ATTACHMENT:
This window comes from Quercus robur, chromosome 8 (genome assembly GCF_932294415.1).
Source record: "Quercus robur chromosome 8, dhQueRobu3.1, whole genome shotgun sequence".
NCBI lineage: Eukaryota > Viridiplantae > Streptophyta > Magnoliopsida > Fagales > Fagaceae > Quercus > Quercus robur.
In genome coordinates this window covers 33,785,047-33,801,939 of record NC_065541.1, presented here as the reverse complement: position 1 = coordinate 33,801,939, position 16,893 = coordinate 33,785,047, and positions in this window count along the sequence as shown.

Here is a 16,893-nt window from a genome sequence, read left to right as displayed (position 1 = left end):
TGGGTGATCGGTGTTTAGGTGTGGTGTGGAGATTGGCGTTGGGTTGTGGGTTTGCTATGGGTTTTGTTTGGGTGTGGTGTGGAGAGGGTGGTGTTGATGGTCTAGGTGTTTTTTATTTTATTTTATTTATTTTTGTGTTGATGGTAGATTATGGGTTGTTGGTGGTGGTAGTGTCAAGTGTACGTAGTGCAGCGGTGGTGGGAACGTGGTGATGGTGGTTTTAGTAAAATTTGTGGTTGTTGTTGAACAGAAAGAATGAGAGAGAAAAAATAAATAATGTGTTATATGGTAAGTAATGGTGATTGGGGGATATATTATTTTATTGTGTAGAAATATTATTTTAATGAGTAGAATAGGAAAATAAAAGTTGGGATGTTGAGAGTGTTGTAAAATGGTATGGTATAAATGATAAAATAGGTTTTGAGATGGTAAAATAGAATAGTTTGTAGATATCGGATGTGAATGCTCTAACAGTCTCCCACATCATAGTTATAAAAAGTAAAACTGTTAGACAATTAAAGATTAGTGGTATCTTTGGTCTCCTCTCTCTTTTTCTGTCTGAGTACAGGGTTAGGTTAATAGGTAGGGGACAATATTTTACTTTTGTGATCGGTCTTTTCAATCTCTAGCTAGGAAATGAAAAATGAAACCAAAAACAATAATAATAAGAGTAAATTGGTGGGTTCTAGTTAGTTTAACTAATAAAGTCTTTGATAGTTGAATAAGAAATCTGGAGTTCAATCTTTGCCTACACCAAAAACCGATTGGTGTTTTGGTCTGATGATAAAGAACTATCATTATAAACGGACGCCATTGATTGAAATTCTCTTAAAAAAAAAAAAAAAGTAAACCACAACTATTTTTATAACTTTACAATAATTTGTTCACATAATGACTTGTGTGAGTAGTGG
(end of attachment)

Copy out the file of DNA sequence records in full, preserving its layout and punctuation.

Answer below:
This window comes from Quercus robur, chromosome 8 (genome assembly GCF_932294415.1).
Source record: "Quercus robur chromosome 8, dhQueRobu3.1, whole genome shotgun sequence".
NCBI lineage: Eukaryota > Viridiplantae > Streptophyta > Magnoliopsida > Fagales > Fagaceae > Quercus > Quercus robur.
In genome coordinates this window covers 33,785,047-33,801,939 of record NC_065541.1, presented here as the reverse complement: position 1 = coordinate 33,801,939, position 16,893 = coordinate 33,785,047, and positions in this window count along the sequence as shown.

Here is a 16,893-nt window from a genome sequence, read left to right as displayed (position 1 = left end):
TGGGTGATCGGTGTTTAGGTGTGGTGTGGAGATTGGCGTTGGGTTGTGGGTTTGCTATGGGTTTTGTTTGGGTGTGGTGTGGAGAGGGTGGTGTTGATGGTCTAGGTGTTTTTTATTTTATTTTATTTATTTTTGTGTTGATGGTAGATTATGGGTTGTTGGTGGTGGTAGTGTCAAGTGTACGTAGTGCAGCGGTGGTGGGAACGTGGTGATGGTGGTTTTAGTAAAATTTGTGGTTGTTGTTGAACAGAAAGAATGAGAGAGAAAAAATAAATAATGTGTTATATGGTAAGTAATGGTGATTGGGGGATATATTATTTTATTGTGTAGAAATATTATTTTAATGAGTAGAATAGGAAAATAAAAGTTGGGATGTTGAGAGTGTTGTAAAATGGTATGGTATAAATGATAAAATAGGTTTTGAGATGGTAAAATAGAATAGTTTGTAGATATCGGATGTGAATGCTCTAACAGTCTCCCACATCATAGTTATAAAAAGTAAAACTGTTAGACAATTAAAGATTAGTGGTATCTTTGGTCTCCTCTCTCTTTTTCTGTCTGAGTACAGGGTTAGGTTAATAGGTAGGGGACAATATTTTACTTTTGTGATCGGTCTTTTCAATCTCTAGCTAGGAAATGAAAAATGAAACCAAAAACAATAATAATAAGAGTAAATTGGTGGGTTCTAGTTAGTTTAACTAATAAAGTCTTTGATAGTTGAATAAGAAATCTGGAGTTCAATCTTTGCCTACACCAAAAACCGATTGGTGTTTTGGTCTGATGATAAAGAACTATCATTATAAACGGACGCCATTGATTGAAATTCTCTTAAAAAAAAAAAAAAAGTAAACCACAACTATTTTTATAACTTTACAATAATTTGTTCACATAATGACTTGTGTGAGTAGTGG